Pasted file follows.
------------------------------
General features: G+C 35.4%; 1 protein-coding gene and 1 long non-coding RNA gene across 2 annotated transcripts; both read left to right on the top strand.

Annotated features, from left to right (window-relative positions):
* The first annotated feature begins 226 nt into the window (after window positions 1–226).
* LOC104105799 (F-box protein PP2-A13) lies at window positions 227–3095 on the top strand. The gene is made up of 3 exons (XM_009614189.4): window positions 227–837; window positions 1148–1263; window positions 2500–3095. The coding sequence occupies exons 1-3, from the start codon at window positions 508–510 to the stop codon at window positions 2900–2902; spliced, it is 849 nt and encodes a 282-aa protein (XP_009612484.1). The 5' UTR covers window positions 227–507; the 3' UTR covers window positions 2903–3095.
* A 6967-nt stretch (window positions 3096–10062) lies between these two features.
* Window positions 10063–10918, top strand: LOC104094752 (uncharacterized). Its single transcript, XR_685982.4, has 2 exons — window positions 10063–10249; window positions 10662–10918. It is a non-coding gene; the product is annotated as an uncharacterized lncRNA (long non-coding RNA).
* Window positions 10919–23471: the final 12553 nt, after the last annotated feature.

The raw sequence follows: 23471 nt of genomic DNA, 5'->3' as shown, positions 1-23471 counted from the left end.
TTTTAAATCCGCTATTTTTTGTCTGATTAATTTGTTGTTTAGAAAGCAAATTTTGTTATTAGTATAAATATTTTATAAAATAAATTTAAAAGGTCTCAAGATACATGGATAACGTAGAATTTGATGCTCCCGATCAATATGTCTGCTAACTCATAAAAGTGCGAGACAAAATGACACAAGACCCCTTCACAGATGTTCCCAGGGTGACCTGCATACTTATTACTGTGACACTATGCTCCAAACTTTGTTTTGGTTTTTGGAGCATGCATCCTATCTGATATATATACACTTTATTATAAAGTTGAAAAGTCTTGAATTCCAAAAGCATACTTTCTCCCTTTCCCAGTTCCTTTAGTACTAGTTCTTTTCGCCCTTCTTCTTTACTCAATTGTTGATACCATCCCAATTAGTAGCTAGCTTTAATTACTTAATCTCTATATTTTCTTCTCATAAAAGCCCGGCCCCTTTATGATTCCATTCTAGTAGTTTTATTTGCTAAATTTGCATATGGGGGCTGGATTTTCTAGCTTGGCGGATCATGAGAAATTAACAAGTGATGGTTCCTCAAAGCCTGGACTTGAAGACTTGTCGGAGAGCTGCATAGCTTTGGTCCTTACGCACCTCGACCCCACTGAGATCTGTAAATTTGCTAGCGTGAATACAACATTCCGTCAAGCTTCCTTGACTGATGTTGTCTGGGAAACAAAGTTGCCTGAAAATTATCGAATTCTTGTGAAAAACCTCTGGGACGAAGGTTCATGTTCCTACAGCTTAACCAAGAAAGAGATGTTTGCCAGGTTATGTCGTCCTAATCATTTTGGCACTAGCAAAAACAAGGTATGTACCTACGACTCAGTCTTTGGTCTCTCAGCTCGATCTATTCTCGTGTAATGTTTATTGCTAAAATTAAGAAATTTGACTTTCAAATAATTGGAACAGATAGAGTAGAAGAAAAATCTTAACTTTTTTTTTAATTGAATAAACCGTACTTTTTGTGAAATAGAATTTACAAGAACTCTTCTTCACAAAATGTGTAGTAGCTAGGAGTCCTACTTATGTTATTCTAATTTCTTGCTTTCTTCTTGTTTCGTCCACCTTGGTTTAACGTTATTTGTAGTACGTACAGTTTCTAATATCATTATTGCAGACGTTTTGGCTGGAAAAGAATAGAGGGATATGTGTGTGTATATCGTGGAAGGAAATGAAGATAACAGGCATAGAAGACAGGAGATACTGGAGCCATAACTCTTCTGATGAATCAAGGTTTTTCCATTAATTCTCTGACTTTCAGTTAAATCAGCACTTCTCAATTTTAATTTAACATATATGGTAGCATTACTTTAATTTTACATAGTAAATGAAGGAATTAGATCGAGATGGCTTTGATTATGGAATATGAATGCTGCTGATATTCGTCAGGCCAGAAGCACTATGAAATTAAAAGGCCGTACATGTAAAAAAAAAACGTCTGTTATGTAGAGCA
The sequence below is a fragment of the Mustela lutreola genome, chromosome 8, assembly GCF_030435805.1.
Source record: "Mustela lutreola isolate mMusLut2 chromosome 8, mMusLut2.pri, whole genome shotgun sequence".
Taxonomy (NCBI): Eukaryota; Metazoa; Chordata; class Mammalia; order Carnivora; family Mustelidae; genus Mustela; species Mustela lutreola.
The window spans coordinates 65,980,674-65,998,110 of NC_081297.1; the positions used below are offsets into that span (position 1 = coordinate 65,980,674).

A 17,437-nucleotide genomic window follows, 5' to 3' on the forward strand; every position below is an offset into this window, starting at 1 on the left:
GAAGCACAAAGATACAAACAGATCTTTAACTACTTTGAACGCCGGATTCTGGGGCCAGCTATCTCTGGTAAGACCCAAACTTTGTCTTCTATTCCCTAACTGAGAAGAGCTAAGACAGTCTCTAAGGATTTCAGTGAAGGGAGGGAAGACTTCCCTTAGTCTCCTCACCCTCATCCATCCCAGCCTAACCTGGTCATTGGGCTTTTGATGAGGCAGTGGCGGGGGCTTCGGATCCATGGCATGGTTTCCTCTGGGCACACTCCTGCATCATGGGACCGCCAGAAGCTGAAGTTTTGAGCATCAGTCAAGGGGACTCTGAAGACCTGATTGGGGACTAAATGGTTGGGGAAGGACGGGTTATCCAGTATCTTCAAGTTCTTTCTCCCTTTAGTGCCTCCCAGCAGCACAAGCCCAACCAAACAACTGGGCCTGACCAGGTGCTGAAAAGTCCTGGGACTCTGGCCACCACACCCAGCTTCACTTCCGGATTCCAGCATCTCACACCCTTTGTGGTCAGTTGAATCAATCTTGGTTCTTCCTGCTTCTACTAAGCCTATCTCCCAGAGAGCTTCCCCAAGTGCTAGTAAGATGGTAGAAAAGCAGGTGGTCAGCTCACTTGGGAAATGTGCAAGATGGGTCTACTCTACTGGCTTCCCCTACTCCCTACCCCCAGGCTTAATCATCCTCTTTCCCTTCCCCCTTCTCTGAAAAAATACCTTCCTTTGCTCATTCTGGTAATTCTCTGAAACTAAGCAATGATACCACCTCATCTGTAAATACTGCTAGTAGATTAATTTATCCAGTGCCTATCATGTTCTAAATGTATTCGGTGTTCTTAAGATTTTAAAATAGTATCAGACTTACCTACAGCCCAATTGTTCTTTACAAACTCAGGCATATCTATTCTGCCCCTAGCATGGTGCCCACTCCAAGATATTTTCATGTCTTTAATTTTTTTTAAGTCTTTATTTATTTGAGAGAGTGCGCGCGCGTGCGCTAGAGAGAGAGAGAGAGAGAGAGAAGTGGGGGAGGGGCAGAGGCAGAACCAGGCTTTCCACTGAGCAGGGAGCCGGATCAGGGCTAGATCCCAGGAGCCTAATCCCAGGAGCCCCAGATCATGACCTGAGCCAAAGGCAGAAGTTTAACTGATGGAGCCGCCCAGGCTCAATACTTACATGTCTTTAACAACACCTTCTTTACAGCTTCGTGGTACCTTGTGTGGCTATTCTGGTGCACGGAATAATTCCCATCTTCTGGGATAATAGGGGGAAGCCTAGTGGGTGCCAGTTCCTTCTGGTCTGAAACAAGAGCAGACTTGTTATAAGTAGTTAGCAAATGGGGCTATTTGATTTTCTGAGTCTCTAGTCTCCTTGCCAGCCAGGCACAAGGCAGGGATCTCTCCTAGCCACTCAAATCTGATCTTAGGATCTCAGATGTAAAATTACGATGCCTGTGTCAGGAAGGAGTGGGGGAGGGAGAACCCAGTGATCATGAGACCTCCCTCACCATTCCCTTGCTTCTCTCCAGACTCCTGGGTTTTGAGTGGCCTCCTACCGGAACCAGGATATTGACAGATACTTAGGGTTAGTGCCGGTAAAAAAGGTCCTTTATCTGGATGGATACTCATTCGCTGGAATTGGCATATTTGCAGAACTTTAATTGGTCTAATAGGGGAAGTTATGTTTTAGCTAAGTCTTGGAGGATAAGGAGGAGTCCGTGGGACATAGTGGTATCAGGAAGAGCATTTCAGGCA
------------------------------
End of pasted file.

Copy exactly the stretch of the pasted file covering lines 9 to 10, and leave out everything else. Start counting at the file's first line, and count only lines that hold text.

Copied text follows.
TTTTAAATCCGCTATTTTTTGTCTGATTAATTTGTTGTTTAGAAAGCAAATTTTGTTATTAGTATAAATATTTTATAAAATAAATTTAAAAGGTCTCAAGATACATGGATAACGTAGAATTTGATGCTCCCGATCAATATGTCTGCTAACTCATAAAAGTGCGAGACAAAATGACACAAGACCCCTTCACAGATGTTCCCAGGGTGACCTGCATACTTATTACTGTGACACTATGCTCCAAACTTTGTTTTGGTTTTTGGAGCATGCATCCTATCTGATATATATACACTTTATTATAAAGTTGAAAAGTCTTGAATTCCAAAAGCATACTTTCTCCCTTTCCCAGTTCCTTTAGTACTAGTTCTTTTCGCCCTTCTTCTTTACTCAATTGTTGATACCATCCCAATTAGTAGCTAGCTTTAATTACTTAATCTCTATATTTTCTTCTCATAAAAGCCCGGCCCCTTTATGATTCCATTCTAGTAGTTTTATTTGCTAAATTTGCATATGGGGGCTGGATTTTCTAGCTTGGCGGATCATGAGAAATTAACAAGTGATGGTTCCTCAAAGCCTGGACTTGAAGACTTGTCGGAGAGCTGCATAGCTTTGGTCCTTACGCACCTCGACCCCACTGAGATCTGTAAATTTGCTAGCGTGAATACAACATTCCGTCAAGCTTCCTTGACTGATGTTGTCTGGGAAACAAAGTTGCCTGAAAATTATCGAATTCTTGTGAAAAACCTCTGGGACGAAGGTTCATGTTCCTACAGCTTAACCAAGAAAGAGATGTTTGCCAGGTTATGTCGTCCTAATCATTTTGGCACTAGCAAAAACAAGGTATGTACCTACGACTCAGTCTTTGGTCTCTCAGCTCGATCTATTCTCGTGTAATGTTTATTGCTAAAATTAAGAAATTTGACTTTCAAATAATTGGAACAGATAGAGTAGAAGAAAAATCTTAACTTTTTTTTTAATTGAATAAACCGTACTTTTTGTGAAATAGAATTTACAAGAACTCTTCTTCACAAAATGTGTAGTAGCTAGGAGTCCTACTTATGTTATTCTAATTTCTTGCTTTCTTCTTGTTTCGTCCACCTTGGTTTAACGTTATTTGTAGTACGTACAGTTTCTAATATCATTATTGCAGACGTTTTGGCTGGAAAAGAATAGAGGGATATGTGTGTGTATATCGTGGAAGGAAATGAAGATAACAGGCATAGAAGACAGGAGATACTGGAGCCATAACTCTTCTGATGAATCAAGGTTTTTCCATTAATTCTCTGACTTTCAGTTAAATCAGCACTTCTCAATTTTAATTTAACATATATGGTAGCATTACTTTAATTTTACATAGTAAATGAAGGAATTAGATCGAGATGGCTTTGATTATGGAATATGAATGCTGCTGATATTCGTCAGGCCAGAAGCACTATGAAATTAAAAGGCCGTACATGTAAAAAAAAAACGTCTGTTATGTAGAGCA
The sequence below is a fragment of the Mustela lutreola genome, chromosome 8, assembly GCF_030435805.1.